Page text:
East Timor – 95,425 Km

When I crossed the border to East Timor, I realized that I was in one of the youngest countries in the world, and although I knew few things about this nation, I really felt like I had been there.

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The history of this country is not so different from others which I had already visited. Inquire about East Timor was like remembering my time in Mozambique, Eritrea or even Vietnam.

The Portuguese were the first Europeans to arrive Timor in the early XIV century; sandalwood abounded on the island and was used for the furniture and perfume industry. For four centuries the Portugueses exploited the natural resources of the territories for trade, without hardly improving the area’s development. It was not until the 60’s that the capital city Dili had electric light and till the next decade drinking water, drainage, schools and hospitals. The rest of the country, especially in rural areas, remained backward.

With the fall of Salazar’s dictatorship in Portugal, Timor, as well as other Portuguese colonies, claimed its independence, but the ideological confrontation between the Communist World and the power of the Western world took over this little island that barely survived. Thus, with the approval of the U.S. and Australia, Indonesia, which was the main bastion to stop the advance of communism in Southeast Asia, invaded Timor in 1975. (It is assumed that the reason why Indonesia occupied Timor is the large reserves of oil and natural gas that exist in the territorial sea of ​​it.)

The members of FRETILIN (Revolutionary Front for an Independent East Timor) left Dili and other major cities and hid in the mountains and jungles, where they continued the fight. Hundreds of villages were destroyed by Indonesian army and much of the country’s forests were burned. The result was a cruel and brutal genocide of the Timorese population, known as the greatest genocide in proportion to a nation’s population: more than 200,000 people killed when the population in 1975 was estimated at 650,000 inhabitants.

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In 1998, with General Suharto´s resignation in Indonesia, his successor Habibie unexpectedly announced the call for a referendum on autonomy for East Timor, while the western part was annexed by Indonesia. 78% of the population voted for independence and although the Indonesia government had promised to respect the results of the vote, which had the backing of UN, pro-Indonesia militias backed by the army massacred and plundered the country. International condemnation ended in sending UN peacekeeping troops in 1999 that established a temporary administration during the transition to independence, which was finally reached in May 2002.

Currently East Timor has more than 5000 foreigners belonging to the United Nations and not less than 300 NGOs working on reconstruction.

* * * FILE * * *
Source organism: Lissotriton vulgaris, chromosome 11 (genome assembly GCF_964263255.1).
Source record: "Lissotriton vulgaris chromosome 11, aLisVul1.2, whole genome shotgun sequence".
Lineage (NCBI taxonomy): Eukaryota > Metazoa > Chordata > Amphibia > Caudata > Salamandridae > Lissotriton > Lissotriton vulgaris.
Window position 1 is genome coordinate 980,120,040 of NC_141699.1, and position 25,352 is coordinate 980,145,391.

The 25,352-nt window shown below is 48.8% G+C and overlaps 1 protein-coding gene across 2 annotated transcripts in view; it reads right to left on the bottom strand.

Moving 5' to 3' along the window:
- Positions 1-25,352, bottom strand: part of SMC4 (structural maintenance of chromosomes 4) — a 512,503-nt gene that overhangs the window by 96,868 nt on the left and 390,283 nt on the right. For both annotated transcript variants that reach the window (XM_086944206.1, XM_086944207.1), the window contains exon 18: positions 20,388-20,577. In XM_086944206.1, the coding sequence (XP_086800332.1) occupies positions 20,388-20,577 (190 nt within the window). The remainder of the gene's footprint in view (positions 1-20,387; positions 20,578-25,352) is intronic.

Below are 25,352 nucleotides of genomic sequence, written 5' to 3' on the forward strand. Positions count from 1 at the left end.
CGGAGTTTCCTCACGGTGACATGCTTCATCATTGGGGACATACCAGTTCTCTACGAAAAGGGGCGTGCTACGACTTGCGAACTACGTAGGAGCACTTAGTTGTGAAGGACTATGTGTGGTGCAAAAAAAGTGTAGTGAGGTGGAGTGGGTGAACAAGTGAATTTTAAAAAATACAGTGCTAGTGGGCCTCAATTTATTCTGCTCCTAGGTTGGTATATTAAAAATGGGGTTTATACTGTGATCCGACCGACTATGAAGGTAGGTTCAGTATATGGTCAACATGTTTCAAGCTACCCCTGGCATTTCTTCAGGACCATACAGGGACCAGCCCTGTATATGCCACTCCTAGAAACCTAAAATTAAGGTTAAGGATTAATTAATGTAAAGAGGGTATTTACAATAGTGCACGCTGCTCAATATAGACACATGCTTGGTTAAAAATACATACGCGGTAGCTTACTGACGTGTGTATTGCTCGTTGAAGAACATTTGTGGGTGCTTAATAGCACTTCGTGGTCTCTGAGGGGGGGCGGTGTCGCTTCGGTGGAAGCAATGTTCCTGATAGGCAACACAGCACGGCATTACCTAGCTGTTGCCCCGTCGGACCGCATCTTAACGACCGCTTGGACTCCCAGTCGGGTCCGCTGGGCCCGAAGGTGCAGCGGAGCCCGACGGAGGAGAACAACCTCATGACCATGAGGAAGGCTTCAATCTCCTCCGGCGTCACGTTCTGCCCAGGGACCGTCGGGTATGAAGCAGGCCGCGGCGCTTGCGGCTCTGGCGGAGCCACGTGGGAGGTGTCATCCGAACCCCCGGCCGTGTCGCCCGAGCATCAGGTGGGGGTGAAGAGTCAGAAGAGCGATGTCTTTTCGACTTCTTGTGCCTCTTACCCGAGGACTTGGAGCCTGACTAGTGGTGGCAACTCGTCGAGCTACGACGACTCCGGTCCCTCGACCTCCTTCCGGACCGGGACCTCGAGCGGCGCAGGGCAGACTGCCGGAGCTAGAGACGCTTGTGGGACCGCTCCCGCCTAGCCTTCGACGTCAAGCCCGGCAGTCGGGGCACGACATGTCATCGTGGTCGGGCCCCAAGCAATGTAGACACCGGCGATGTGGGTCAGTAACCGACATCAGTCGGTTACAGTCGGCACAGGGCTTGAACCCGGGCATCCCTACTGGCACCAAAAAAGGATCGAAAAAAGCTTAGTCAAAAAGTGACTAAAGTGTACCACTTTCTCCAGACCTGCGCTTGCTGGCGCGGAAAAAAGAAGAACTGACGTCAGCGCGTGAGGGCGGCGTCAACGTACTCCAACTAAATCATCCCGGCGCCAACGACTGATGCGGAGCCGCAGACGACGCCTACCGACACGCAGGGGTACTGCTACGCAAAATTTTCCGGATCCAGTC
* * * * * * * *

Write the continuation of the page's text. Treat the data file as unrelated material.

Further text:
The way from the Indonesian border to Dili, the capital city of East Timor was always along the coast, up and down hill, through gravel roads and dry and rocky landscape. The villages are not like those in Indonesia, but poorer. Their houses are built entirely with what nature provides. The roofs are constructed with palm leaves, and the walls with its stems.

The Timorese turned out to be more educated than Indonesian, they are not annoying neither harassing me every time I stopped. They greeted me politely and came close only when I needed. But their faces were more serious, sad, probably as a sequence of the war that many people still can not forget.

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In Dili I was welcomed by Filipa, a Portuguese girl who was the representative of an NGO from her country, which was established in the capital city since independence. Among several works which it carried out, a primary school was built. Filipa was the director of the school which has 150 students and just two classrooms. In those days, Filipa had finally achieved that the school was recognized by the Ministry of Education of the country. The aim of the NGO was to prepare local people and hand over control of school to them.

Although there are many works in the country, during my stay in Dili I have noticed certain distrust from local people, mainly young people, to UN foreigners. Most Timorese live by growing or fishing; the infrastructure is scarce and many people still lack access to drinking water, electricity or access to money. Just recently it has implemented the social security system, which gives a retirement of 30 u$s to everybody older than 60. It has been well-accepted by the population, especially due to the Timorese have always been dealt with the barter system.

“Those who were children during the Indonesian occupation are not old enough to remember or understand the sacrifices made when fighting for independence. They only have seen that their lives have been obfuscated by problematic situations while the international community has great wealth and fulfilling lives”, said to me Renato, the owner of the only bicycle shop in the country.

“With the arrival of the UN and the foreign population prices have been inflated severely and the socio-economic disparity has increased dramatically between the own inhabitants of East Timor. This is a great injustice and it has to be repaired”.

“Support East Timor in the political, economic, social and military fields consolidating it as a country, was a laudable project, but it is always said that from words to action is a long way. In the case of East Timor, the human values, which are protected as universal, gave way to the commercial interests of Big Powers.

It makes me wonder if the peace effort is framed in terms of the principles and human values ​​or according economic interests…”

If you wish to know more about my trip, get the documentary: The World by Bike